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Guest Blog by Tony Payne, VP / Business Development, Clark Insurance, serving the business, personal and life, health & employee benefits needs of clients in Maine, New Hampshire, and Massachusetts since 1931.

Imagine getting this email: “Your company has retained our firm to identify security risks. Specifically, your computer has been identified as a possible security problem. Before we meet with your management team, please click this link to review our findings based on your knowledge. Thank you.” 

How many people do you think fall for it?

In the cyber world, social engineering is the art of convincing someone to act so a perpetrator can gain unauthorized access to whatever he or she is after. According to Eugene Slobodzian, Vice President of Security for Winxnet in Portland, about 10 percent of people receiving this kind of email go ahead and click an infected link or cough up their access information.

This was just one example at our Cyber Security Planning Seminar of the threats posed by hackers in search of data. The seminar, sponsored by Clark InsuranceWinxnetFletcher Media and INSUREtrust, took 80 participants through the “before, during, and after” of a data breach, also known as a cyber event.

A couple of quick facts:

  • More than 80% of people surveyed by INSUREtrust indicated they had received at least one breach notification letter.
  • Over 90% of those surveyed have experienced identity theft or know someone who has.
  • Insurance carriers are scrambling to get into this market, which gives businesses lots of choices and competitive pricing – for now.
  • About half the costs for required notifications are typically covered by insurance policies.
  • Law enforcement authorities may want to keep your system online to track a hacker while your data continues to be compromised. They also may wish to confiscate your hard drives for their investigation. Call your lawyer firstto know your rights.

Perpetrators are being evermore clever at accessing records (e.g. financial records, passwords, social security numbers, etc.) for resale on the black market. For example, Steve Haase, CEO of INSUREtrust said even internet addresses of banks now can be perfectly replicated, never giving customers a clue they are being directed to a phony web site – another reason to never click through from an email purportedly from your bank.

Haase also recommended that if you simply have a suspicion of a breach, report it to your insurance company immediately. Policyholders are obligated to provide prompt notice to minimize covered losses.

Crisis communications authority Dianna Fletcher of Fletcher Media noted that early planning for internal, external, and regulatory audiences pays huge dividends when an actual event occurs. Spokespeople have been identified, a response team is in place, and outside vendors are on notice that you will need assistance. When time is of the essence, having a written and current plan saves money, resources, and reputations.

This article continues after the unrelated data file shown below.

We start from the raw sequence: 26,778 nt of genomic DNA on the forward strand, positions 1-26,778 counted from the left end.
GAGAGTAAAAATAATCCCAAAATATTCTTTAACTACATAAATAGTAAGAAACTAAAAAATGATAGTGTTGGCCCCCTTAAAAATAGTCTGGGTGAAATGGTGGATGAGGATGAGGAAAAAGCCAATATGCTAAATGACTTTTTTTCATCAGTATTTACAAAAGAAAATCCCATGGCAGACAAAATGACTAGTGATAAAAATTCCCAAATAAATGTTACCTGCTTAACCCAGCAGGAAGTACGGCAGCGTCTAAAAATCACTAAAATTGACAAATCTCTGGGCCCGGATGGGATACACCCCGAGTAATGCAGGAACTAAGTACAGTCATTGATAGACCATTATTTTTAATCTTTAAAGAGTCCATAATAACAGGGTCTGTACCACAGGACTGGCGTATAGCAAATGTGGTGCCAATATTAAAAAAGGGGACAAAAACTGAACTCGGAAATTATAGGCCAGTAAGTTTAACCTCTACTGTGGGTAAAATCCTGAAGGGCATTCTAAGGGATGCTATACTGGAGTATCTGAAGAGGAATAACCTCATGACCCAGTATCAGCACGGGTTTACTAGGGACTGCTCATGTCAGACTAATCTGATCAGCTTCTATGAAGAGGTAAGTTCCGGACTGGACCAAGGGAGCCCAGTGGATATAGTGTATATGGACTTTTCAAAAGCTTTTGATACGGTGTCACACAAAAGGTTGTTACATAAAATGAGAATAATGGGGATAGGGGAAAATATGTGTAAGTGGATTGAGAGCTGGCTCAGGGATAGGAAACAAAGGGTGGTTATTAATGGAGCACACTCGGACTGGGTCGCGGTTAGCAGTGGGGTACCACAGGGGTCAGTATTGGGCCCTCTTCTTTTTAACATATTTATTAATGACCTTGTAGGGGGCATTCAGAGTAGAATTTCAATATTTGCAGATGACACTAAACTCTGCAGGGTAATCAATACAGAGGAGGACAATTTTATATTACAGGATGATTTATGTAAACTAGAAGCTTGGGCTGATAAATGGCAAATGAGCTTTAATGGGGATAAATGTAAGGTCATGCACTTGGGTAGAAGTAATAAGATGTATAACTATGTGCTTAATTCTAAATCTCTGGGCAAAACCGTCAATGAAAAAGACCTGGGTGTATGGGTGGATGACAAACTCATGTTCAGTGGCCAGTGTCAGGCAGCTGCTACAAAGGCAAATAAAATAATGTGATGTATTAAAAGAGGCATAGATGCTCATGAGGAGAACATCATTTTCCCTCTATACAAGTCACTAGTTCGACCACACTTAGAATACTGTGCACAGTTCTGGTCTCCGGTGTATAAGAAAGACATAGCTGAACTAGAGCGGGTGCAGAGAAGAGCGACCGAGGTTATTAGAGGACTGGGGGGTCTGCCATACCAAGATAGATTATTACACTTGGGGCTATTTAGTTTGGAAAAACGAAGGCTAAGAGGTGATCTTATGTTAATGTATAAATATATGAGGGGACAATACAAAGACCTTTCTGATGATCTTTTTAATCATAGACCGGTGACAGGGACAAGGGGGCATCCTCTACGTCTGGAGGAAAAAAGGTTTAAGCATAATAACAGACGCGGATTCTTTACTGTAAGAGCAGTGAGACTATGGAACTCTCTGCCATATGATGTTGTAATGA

So, where to begin? Start compiling a handy binder that addresses….

“The Before”

  • Work with an insurance agent to evaluate and propose a cyber insurance policy.
  • Include your insurance policy in your cyber security planning document.
  • Establish written policies and procedures regarding use and security of company computers, smart phones, laptops, and tablets.
  • Provide mandatory annual training regarding system and data security.
  • Conduct a penetration test to see if security policies are the same as practices.
  • Assemble a Computer Incident Response Team (CIRT) with their 24/7 contact information.
  • Have addresses/contacts accessible for all regulatory compliance requirements.
  • Have your team trained and practice how to respond.

“The During”

  • Contact your insurance carrier and agent immediately and in writingfor coverage, consent for expenses, and defense arrangements as well as to tap their resources.
  • Document your expenses.
  • Contact your attorney (information can be handled under attorney-client privileges).
  • Contact your IT and Security vendors.
  • Implement your internal communications plan.
  • Do notgo public or notify regulators without all the facts.
  • Detect, analyze, contain, and eradicate the threat.
  • Preserve evidence.
  • Proceed with notification on advice of counsel and the CIRT.
  • Issue one statement at a time, the first being the foundation of all communications, rather than conducting a series of interviews.

“The After”

  • Review and analyze your actions and refine your plan.
  • Implement any additional security measures.
  • Create an incident report.
  • Monitor news media and social media, and respond as advisable.
  • Listen to your stakeholders: What do they need?

Complicating your life is that no Federal law yet exists around data breaches, but 47 states have adopted their own. This means that should your data be compromised and it includes information for out-of-state businesses or consumers, you may have to comply with the regulations of multiple states as well as be subject to their penalties.

This work simply begins to scratch the surface of being prepared for a world that just will not stop at your door.